Let's talk about the importance of the arts in Rochester

I barely had seated myself at the tables that would serve as one of five break-out discussion groups when Allison Good stood at my shoulder seeking my attention. She held a single sheet of information to share before my facilitator tasks began last Monday evening.  

I scanned the densely typed sheet as Alli explained: In 2000 an independent research project on behalf of Rochester Area Economic Development, Inc. and the Rochester Area Chamber of Commerce indicated a vision held by many Rochester residents that cultural resources should be celebrated, better promoted, and in return, more visitors will be attracted to Rochester and quality of life would be enhanced. Moreover, a comprehensive planning process would help position Rochester as a cultural destination and a community that values and integrates its arts and cultural assets.

Do the arts have a place at the table?

Now, more than a decade later, the community continues to grapple with the proper role to be played by the arts and cultural resources. Yet, maybe there’s a new link being forged between the arts community and the economic vitality of Rochester.

Stephen Lehmkuhle, chancellor of the University of Minnesota and relative community newcomer, has become the face and force to lead disparate arts and cultural organizations into a collective and acknowledged economic powerhouse. He asks with sagacity, "Why don’t the arts have a seat at the table?"    


"What is the table?" you ask. The table is situated where many are developing an economic vision of how Future Rochester should look and behave. Already seated at the table are those who are engaged in economic and workforce development. They are creating Rochester’s visionary Downtown Master Plan. They are creating the visionary Destination Medical Community. The "they" are Mayo Clinic, UMR and the at-large businesses that help make up our community leadership.

It is appropriate, Lehmkuhle believes, that the arts also sit at the table, building a creativeeconomy. He has commanded the attention of the arts and cultural community as perhaps none other has in this past decade.

Lehmkuhle is all about changing the conversation about the arts. He cites findings from a presentation at the National Governors Association Center for Best Practices, "Using Arts and Culture to Stimulate State Economic Development," 2008.  Herewith is a paraphrased summary that supports the notion that the arts and culture-related industries, also known as "creative industries," provide direct economic benefits to communities:

• They create jobs, attract investments, generate tax revenues and stimulate local economies through tourism and consumer purchases.

• They infuse other businesses with creative insight for their products and services, preparing workers to participate in a contemporary workforce.

• They enhance the quality of life, an important complement to community development, enriching local amenities and attracting young professionals to an area.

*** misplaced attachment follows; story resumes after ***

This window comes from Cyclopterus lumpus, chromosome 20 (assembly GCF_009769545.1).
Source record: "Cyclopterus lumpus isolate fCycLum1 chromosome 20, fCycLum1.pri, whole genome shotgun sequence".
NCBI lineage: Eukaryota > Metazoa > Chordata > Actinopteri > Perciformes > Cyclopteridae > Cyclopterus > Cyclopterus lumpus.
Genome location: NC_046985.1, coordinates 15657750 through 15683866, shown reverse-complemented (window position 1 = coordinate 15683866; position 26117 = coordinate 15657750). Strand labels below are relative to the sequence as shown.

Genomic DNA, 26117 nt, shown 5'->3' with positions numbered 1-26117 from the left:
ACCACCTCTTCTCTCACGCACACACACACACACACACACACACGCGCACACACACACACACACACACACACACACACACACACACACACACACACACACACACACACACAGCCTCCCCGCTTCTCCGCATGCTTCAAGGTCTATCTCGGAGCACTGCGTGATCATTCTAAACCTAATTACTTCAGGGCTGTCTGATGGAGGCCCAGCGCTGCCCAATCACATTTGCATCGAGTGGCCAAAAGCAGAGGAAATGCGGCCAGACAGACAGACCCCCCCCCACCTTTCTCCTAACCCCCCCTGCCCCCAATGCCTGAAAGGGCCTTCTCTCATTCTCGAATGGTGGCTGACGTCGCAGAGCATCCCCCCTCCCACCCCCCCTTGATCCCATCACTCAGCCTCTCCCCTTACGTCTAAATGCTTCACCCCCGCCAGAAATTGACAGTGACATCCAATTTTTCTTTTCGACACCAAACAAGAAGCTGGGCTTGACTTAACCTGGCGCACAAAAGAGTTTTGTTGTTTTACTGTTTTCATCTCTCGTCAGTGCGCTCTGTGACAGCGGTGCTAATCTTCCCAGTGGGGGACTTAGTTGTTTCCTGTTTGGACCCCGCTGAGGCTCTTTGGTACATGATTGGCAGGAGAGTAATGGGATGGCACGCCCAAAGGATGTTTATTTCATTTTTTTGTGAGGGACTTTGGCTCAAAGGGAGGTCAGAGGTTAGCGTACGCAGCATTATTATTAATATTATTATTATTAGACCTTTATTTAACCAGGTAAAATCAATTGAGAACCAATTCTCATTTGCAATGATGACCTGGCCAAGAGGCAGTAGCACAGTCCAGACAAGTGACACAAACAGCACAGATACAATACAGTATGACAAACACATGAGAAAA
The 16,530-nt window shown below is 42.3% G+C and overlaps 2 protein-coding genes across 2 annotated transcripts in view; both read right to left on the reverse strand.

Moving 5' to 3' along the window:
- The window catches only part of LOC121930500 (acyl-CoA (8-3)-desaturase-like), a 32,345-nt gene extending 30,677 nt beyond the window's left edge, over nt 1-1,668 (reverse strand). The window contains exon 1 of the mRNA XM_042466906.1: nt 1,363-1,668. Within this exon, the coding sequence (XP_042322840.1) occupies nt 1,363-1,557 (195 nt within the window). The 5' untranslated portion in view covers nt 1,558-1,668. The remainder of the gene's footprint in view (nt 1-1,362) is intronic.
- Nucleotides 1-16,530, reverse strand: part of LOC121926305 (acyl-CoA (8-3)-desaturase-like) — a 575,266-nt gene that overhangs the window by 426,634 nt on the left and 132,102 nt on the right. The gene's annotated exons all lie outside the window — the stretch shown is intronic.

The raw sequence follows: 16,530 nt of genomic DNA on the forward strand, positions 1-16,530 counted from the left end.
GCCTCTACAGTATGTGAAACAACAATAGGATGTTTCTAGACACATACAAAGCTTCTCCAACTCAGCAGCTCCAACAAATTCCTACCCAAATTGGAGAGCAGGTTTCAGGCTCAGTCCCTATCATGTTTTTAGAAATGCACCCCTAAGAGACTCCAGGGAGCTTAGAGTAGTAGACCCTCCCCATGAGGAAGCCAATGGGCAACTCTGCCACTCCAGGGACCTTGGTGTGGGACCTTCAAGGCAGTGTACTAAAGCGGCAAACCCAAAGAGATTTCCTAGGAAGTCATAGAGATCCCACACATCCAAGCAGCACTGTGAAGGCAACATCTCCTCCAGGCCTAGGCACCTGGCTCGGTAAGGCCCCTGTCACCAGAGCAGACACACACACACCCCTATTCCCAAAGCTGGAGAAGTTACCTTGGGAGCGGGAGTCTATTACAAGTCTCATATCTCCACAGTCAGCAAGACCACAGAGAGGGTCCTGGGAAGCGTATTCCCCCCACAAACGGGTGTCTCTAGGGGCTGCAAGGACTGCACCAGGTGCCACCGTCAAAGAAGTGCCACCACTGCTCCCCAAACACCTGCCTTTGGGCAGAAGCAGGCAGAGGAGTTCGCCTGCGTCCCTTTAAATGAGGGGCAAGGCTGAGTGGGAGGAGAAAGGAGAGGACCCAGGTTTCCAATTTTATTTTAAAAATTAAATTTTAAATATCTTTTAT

Strategies to build a creative economy

More than 50 board members representing community arts and cultural organizations accepted Lehmkuhle’s invitation Monday evening to have a conversation about the importance of the arts to Rochester’s future. Welcomed by the Rochester Arts Council’s director Bari Amadio, the assemblage then heard from Chancellor Lehmkuhle. He laid the background and purpose for the meeting. Facilitated discussion groups were organized, and we were off and running.


For 30 minutes, five groups — each assigned a different discussion topic — shared ideas, issues, questions and concerns. UMR students took notes that were shared by facilitators in a wrap-up exercise.    

Was this experience another ill-fated attempt to draw a link between the value of the arts and their positive effect on the local economy? I believe not. The timing is perfect; Lehmkuhle’s leadership is evident; many arts board members are invigorated.

Here are the broad strategies to build a creative economy:


• Inventory our cultural assets and their economic impact; determine where we have strengths and gaps.

• Incorporate arts and culture into community planning.  Seek input from all arts stakeholders and identify a shared vision to be used to market awareness and value.


• Develop increased support and capacity for the arts and cultural sectors of our community as a competitive edge in business. Rely upon public-private partnerships, networks and all levels of educational services.



• Incorporate the arts in downtown development planning by establishing an Arts and Culture District and public art space concept.

• Incorporate the arts into a tourism strategy, promoting the distinctive brand and uniqueness of Rochester-based arts and culture, stimulating a market for cultural goods and events.€¨

At the end of the evening, I re-scanned the decade-old document that Alli Good had given me. Listed at the end of the report were seven envisioned outcomes. It was a trifle bittersweet to read them, a gathering of great ideas, full of hope and promise. Ten years have passed; most of the envisioned outcomes remain unrealized to their full potential.    

I cannot imagine that today’s initiative to build a creative economy will founder. Creative, fresh leadership and the community rising to a call for action can build on the legacy of the earlier efforts.  A decade from now, we will rejoice in the realization of a vibrant arts and cultural economic community.

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